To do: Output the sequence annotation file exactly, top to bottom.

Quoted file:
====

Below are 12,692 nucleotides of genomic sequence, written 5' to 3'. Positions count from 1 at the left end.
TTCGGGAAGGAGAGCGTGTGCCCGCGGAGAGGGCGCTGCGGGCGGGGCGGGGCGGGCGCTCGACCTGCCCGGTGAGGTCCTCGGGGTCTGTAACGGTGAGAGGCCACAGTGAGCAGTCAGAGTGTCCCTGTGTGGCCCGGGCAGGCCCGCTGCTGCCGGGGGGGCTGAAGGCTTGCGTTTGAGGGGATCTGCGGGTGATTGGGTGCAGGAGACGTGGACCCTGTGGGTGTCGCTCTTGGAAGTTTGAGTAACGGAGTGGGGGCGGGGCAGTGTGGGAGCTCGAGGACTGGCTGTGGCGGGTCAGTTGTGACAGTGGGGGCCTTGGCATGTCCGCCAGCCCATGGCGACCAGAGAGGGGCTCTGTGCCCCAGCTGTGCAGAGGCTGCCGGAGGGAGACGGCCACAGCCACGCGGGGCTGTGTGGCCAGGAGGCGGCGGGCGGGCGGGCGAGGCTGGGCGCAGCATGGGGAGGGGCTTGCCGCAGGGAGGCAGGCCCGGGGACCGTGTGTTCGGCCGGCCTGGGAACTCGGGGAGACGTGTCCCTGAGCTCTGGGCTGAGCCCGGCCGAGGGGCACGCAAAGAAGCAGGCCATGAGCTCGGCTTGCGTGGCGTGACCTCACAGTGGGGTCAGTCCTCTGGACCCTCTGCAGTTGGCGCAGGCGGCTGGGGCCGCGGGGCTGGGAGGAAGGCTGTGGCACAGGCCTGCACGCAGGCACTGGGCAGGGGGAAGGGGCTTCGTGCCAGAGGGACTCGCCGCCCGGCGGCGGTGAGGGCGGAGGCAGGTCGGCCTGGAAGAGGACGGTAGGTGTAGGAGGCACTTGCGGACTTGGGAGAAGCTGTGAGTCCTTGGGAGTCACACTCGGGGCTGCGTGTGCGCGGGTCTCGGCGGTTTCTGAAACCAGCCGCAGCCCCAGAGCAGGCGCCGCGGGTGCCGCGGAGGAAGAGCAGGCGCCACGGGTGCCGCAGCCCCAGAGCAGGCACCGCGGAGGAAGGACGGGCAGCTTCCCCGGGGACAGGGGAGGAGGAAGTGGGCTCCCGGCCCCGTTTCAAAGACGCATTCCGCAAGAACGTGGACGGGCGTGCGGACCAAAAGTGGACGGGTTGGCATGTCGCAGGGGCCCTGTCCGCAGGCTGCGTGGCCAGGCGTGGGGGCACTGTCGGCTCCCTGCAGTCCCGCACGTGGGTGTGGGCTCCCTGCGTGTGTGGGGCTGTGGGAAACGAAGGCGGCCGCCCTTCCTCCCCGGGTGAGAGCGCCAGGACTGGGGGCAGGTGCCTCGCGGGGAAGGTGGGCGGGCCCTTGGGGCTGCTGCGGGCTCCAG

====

Below are 12,692 nucleotides of genomic sequence, written 5' to 3'. Positions count from 1 at the left end.
TTCGGGAAGGAGAGCGTGTGCCCGCGGAGAGGGCGCTGCGGGCGGGGCGGGGCGGGCGCTCGACCTGCCCGGTGAGGTCCTCGGGGTCTGTAACGGTGAGAGGCCACAGTGAGCAGTCAGAGTGTCCCTGTGTGGCCCGGGCAGGCCCGCTGCTGCCGGGGGGGCTGAAGGCTTGCGTTTGAGGGGATCTGCGGGTGATTGGGTGCAGGAGACGTGGACCCTGTGGGTGTCGCTCTTGGAAGTTTGAGTAACGGAGTGGGGGCGGGGCAGTGTGGGAGCTCGAGGACTGGCTGTGGCGGGTCAGTTGTGACAGTGGGGGCCTTGGCATGTCCGCCAGCCCATGGCGACCAGAGAGGGGCTCTGTGCCCCAGCTGTGCAGAGGCTGCCGGAGGGAGACGGCCACAGCCACGCGGGGCTGTGTGGCCAGGAGGCGGCGGGCGGGCGGGCGAGGCTGGGCGCAGCATGGGGAGGGGCTTGCCGCAGGGAGGCAGGCCCGGGGACCGTGTGTTCGGCCGGCCTGGGAACTCGGGGAGACGTGTCCCTGAGCTCTGGGCTGAGCCCGGCCGAGGGGCACGCAAAGAAGCAGGCCATGAGCTCGGCTTGCGTGGCGTGACCTCACAGTGGGGTCAGTCCTCTGGACCCTCTGCAGTTGGCGCAGGCGGCTGGGGCCGCGGGGCTGGGAGGAAGGCTGTGGCACAGGCCTGCACGCAGGCACTGGGCAGGGGGAAGGGGCTTCGTGCCAGAGGGACTCGCCGCCCGGCGGCGGTGAGGGCGGAGGCAGGTCGGCCTGGAAGAGGACGGTAGGTGTAGGAGGCACTTGCGGACTTGGGAGAAGCTGTGAGTCCTTGGGAGTCACACTCGGGGCTGCGTGTGCGCGGGTCTCGGCGGTTTCTGAAACCAGCCGCAGCCCCAGAGCAGGCGCCGCGGGTGCCGCGGAGGAAGAGCAGGCGCCACGGGTGCCGCAGCCCCAGAGCAGGCACCGCGGAGGAAGGACGGGCAGCTTCCCCGGGGACAGGGGAGGAGGAAGTGGGCTCCCGGCCCCGTTTCAAAGACGCATTCCGCAAGAACGTGGACGGGCGTGCGGACCAAAAGTGGACGGGTTGGCATGTCGCAGGGGCCCTGTCCGCAGGCTGCGTGGCCAGGCGTGGGGGCACTGTCGGCTCCCTGCAGTCCCGCACGTGGGTGTGGGCTCCCTGCGTGTGTGGGGCTGTGGGAAACGAAGGCGGCCGCCCTTCCTCCCCGGGTGAGAGCGCCAGGACTGGGGGCAGGTGCCTCGCGGGGAAGGTGGGCGGGCCCTTGGGGCTGCTGCGGGCTCCAG